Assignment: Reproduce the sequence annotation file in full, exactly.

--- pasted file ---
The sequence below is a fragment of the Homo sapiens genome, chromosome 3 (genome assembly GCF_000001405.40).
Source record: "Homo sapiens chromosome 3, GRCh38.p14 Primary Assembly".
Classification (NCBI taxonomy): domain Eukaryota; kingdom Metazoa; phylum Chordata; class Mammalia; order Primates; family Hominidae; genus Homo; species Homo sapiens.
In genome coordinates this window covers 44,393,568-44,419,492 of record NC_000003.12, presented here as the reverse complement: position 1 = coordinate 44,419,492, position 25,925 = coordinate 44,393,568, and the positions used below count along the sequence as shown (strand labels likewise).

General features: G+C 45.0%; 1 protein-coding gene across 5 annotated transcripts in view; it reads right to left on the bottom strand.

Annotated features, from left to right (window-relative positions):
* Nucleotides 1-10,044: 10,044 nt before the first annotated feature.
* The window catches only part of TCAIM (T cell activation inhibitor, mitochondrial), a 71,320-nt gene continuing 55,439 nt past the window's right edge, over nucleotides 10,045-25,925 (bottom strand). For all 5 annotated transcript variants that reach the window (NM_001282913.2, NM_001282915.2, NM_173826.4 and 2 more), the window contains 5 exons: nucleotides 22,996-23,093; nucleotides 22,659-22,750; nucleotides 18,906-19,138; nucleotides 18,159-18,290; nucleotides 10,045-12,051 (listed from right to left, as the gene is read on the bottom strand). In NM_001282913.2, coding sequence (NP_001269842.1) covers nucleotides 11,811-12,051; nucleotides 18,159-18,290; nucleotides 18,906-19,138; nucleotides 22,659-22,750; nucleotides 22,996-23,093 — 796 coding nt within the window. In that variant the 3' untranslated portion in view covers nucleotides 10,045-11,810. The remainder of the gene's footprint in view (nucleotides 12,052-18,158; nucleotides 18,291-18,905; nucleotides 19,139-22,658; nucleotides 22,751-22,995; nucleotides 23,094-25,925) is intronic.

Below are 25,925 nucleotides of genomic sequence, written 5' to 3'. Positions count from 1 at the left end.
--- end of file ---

The sequence below is a fragment of the Homo sapiens genome, chromosome 3 (genome assembly GCF_000001405.40).
Source record: "Homo sapiens chromosome 3, GRCh38.p14 Primary Assembly".
Classification (NCBI taxonomy): domain Eukaryota; kingdom Metazoa; phylum Chordata; class Mammalia; order Primates; family Hominidae; genus Homo; species Homo sapiens.
In genome coordinates this window covers 44,393,568-44,419,492 of record NC_000003.12, presented here as the reverse complement: position 1 = coordinate 44,419,492, position 25,925 = coordinate 44,393,568, and the positions used below count along the sequence as shown (strand labels likewise).

General features: G+C 45.0%; 1 protein-coding gene across 5 annotated transcripts in view; it reads right to left on the bottom strand.

Annotated features, from left to right (window-relative positions):
* Nucleotides 1-10,044: 10,044 nt before the first annotated feature.
* The window catches only part of TCAIM (T cell activation inhibitor, mitochondrial), a 71,320-nt gene continuing 55,439 nt past the window's right edge, over nucleotides 10,045-25,925 (bottom strand). For all 5 annotated transcript variants that reach the window (NM_001282913.2, NM_001282915.2, NM_173826.4 and 2 more), the window contains 5 exons: nucleotides 22,996-23,093; nucleotides 22,659-22,750; nucleotides 18,906-19,138; nucleotides 18,159-18,290; nucleotides 10,045-12,051 (listed from right to left, as the gene is read on the bottom strand). In NM_001282913.2, coding sequence (NP_001269842.1) covers nucleotides 11,811-12,051; nucleotides 18,159-18,290; nucleotides 18,906-19,138; nucleotides 22,659-22,750; nucleotides 22,996-23,093 — 796 coding nt within the window. In that variant the 3' untranslated portion in view covers nucleotides 10,045-11,810. The remainder of the gene's footprint in view (nucleotides 12,052-18,158; nucleotides 18,291-18,905; nucleotides 19,139-22,658; nucleotides 22,751-22,995; nucleotides 23,094-25,925) is intronic.

Below are 25,925 nucleotides of genomic sequence, written 5' to 3'. Positions count from 1 at the left end.